It’s been a long slog for Rite Aid.

Walgreens has been trying to buy all 4,621 Rite Aid stores since 2015. A year ago, the government stepped in and limited Walgreens to buying only 1,932 Rite Aid stores in an effort to keep Walgreens from monopolizing the market. Walgreens is still in the process of converting these Rite Aids into Walgreens-branded stores — they’re about halfway through.

This left Rite Aid with 2,689 stores and declining sales. Many of us wondered what Rite Aid’s future would be. Would they go out of business?

We got our answer yesterday when Albertsons announced they closed a deal to buy all of the remaining Rite Aid drugstores.

 

What does the buyout mean for you as a Rite Aid shopper?

Right now, Rite Aid stand-alone stores aren’t going away. In fact, Rite Aid stores will start offering more groceries like produce and meat, courtesy of Albertsons.

Since Albertsons will hold about 75% of the company and Rite Aid will hold about 25%, the result is a new company of sorts with minimal changes outside of sprinkling some groceries into Rite Aid and converting pharmacies inside Albertsons into Rite Aid pharmacies. (R.I.P. Sav-On.)

In fact, the CEO of Rite Aid, John Standley, will be the CEO of the new company. The current CEO of Albertsons, Bob Miller, will be the chairman of the board.

Since pharmacy shoppers tend to buy groceries while they’re waiting for prescriptions to be filled, Albertsons is hoping to see a boost in grocery sales overall due to higher foot traffic. Conversely, they’re hoping shoppers will buy more groceries when they hit up their local Rite Aid.

There’s no word on whether Albertsons will expand and continue Rite Aid’s loyalty program, wellness+, or if they’ll replace it with a new loyalty program. The main goal of the merger appears to be staying competitive with Amazon and giving Albertsons the opportunity to be publicly traded.

 

The buyout is Albertsons’ main line of defense against Amazon’s future in grocery.

When Amazon surprised everyone last summer and bought Whole Foods, it became clear that the e-commerce titan was making a grand entrance into grocery. In fact, as long as Amazon couldn’t get fresh food into American homes, grocery stores were relatively safe from the disruption Amazon has brought to almost every other industry.

Albertsons was already struggling to compete with Walmart’s free grocery pickup, launched in 2016 — despite the fact they’d purchased Safeway in 2014 and acquired meal-kit service, Plated, in 2016.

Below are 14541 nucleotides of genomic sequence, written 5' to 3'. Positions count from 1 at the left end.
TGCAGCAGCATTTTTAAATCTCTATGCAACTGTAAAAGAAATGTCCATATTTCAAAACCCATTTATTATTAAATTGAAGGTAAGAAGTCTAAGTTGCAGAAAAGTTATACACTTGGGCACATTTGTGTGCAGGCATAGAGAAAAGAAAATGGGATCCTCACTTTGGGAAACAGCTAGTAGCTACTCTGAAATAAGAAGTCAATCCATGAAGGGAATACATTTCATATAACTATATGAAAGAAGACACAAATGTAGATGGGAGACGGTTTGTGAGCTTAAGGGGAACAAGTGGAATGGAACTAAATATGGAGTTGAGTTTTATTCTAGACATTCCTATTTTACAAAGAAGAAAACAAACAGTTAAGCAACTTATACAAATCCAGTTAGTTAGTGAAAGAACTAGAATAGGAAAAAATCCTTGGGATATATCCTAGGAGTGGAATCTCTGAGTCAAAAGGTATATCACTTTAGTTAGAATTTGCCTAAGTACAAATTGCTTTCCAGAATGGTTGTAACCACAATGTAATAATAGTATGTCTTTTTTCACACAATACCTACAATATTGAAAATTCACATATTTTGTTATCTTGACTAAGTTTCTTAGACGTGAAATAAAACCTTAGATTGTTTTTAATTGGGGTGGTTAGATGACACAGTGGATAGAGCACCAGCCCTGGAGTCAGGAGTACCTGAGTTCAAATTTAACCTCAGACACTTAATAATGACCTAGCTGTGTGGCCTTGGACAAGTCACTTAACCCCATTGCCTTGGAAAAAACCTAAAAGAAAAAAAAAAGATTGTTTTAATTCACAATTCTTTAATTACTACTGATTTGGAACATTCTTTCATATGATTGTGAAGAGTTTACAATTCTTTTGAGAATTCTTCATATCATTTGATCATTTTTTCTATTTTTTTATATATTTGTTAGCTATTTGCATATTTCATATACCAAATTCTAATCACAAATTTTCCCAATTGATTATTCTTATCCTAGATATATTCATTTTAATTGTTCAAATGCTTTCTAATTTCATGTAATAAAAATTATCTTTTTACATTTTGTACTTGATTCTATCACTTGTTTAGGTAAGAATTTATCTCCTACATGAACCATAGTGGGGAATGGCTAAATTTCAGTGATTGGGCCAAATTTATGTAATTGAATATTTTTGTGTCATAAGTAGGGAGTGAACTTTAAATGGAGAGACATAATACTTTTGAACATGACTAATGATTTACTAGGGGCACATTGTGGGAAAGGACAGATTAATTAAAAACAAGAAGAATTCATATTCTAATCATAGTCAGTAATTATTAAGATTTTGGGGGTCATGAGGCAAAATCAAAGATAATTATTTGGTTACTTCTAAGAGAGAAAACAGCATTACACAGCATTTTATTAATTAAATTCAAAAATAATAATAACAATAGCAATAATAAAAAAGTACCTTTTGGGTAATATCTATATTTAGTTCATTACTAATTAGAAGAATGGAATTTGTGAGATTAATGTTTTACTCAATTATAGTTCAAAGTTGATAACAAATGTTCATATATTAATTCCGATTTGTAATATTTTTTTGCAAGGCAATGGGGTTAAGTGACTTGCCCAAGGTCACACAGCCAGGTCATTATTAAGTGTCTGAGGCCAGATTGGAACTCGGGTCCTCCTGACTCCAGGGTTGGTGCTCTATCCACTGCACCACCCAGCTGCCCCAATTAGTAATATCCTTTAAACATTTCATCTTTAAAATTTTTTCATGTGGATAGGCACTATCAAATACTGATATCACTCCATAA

Additionally, Amazon announced this week that Amazon Credit Card holders can now get 5% back on all Whole Foods purchases in addition to the 5% back they receive on Amazon purchases. This is a play by Amazon to drive traffic to Whole Foods and grow their stake in grocery.

These are all reasons for traditional grocery stores like Albertsons (or supercenters like Walmart and Target) to be really worried.

 

 

Walgreens and CVS aren’t worried about what Rite Aid is doing — they’ve got all eyes on Amazon too.

Let’s face it — Rite Aid has been eating Walgreens’ and CVS’ dust for years now. The Albertsons move is a step forward for them and a reason to rest easy if you’re a Rite Aid shopper and you’ve been concerned about Rite Aid’s fate.

But truth be told, the real thing to watch is Walgreens and CVS as they prepare for Amazon’s entrance into healthcare. Last October, Amazon got approval in 12 states to become a wholesale drug distributor. This means the possibility of generic drugs with the ease of all Amazon offers.

 

What are Walgreens and CVS doing about it?

CVS bought the health insurer Aetna last year, absorbing all of Aetna’s customers and blowing open the possibilities for expanded clinics and pharmacy offerings. If there’s one thing Amazon can’t offer without a brick and mortar presence, it’s actual hands-on healthcare. CVS is crossing fingers and toes.

And right now, Walgreens is in takeover talks with AmerisourceBergen, one of America’s top drug distributors (Walgreens already owns 26% of the company). Walgreens is hoping to cut costs by offering more generic options to customers and thereby showing up as real competition for Amazon.

Long story short, it’s about to get real.

We will keep you posted on news regarding changes to wellness+ and any other updates to Albertsons’ plans for Rite Aid.

 

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